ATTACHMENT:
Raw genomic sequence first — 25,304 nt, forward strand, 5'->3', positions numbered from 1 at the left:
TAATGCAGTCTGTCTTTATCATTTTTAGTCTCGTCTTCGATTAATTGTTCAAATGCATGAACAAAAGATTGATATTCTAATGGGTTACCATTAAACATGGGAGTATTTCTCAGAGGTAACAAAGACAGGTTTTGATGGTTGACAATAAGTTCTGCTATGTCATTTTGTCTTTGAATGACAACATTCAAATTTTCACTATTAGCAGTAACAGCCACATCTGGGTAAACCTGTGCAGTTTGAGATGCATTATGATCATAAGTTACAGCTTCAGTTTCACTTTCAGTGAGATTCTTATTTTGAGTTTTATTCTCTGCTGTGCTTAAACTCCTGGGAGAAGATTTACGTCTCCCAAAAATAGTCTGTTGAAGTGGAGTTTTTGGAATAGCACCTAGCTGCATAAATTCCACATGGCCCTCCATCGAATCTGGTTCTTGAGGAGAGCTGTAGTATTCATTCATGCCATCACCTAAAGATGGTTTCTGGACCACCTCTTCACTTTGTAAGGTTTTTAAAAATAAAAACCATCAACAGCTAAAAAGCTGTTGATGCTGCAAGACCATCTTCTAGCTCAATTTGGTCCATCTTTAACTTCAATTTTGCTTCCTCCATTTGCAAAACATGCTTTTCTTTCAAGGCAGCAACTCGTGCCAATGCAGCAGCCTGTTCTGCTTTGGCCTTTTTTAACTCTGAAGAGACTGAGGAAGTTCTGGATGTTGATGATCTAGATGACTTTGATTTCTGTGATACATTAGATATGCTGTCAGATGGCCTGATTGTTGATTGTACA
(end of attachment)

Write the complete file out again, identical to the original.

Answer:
Raw genomic sequence first — 25,304 nt, forward strand, 5'->3', positions numbered from 1 at the left:
TAATGCAGTCTGTCTTTATCATTTTTAGTCTCGTCTTCGATTAATTGTTCAAATGCATGAACAAAAGATTGATATTCTAATGGGTTACCATTAAACATGGGAGTATTTCTCAGAGGTAACAAAGACAGGTTTTGATGGTTGACAATAAGTTCTGCTATGTCATTTTGTCTTTGAATGACAACATTCAAATTTTCACTATTAGCAGTAACAGCCACATCTGGGTAAACCTGTGCAGTTTGAGATGCATTATGATCATAAGTTACAGCTTCAGTTTCACTTTCAGTGAGATTCTTATTTTGAGTTTTATTCTCTGCTGTGCTTAAACTCCTGGGAGAAGATTTACGTCTCCCAAAAATAGTCTGTTGAAGTGGAGTTTTTGGAATAGCACCTAGCTGCATAAATTCCACATGGCCCTCCATCGAATCTGGTTCTTGAGGAGAGCTGTAGTATTCATTCATGCCATCACCTAAAGATGGTTTCTGGACCACCTCTTCACTTTGTAAGGTTTTTAAAAATAAAAACCATCAACAGCTAAAAAGCTGTTGATGCTGCAAGACCATCTTCTAGCTCAATTTGGTCCATCTTTAACTTCAATTTTGCTTCCTCCATTTGCAAAACATGCTTTTCTTTCAAGGCAGCAACTCGTGCCAATGCAGCAGCCTGTTCTGCTTTGGCCTTTTTTAACTCTGAAGAGACTGAGGAAGTTCTGGATGTTGATGATCTAGATGACTTTGATTTCTGTGATACATTAGATATGCTGTCAGATGGCCTGATTGTTGATTGTACA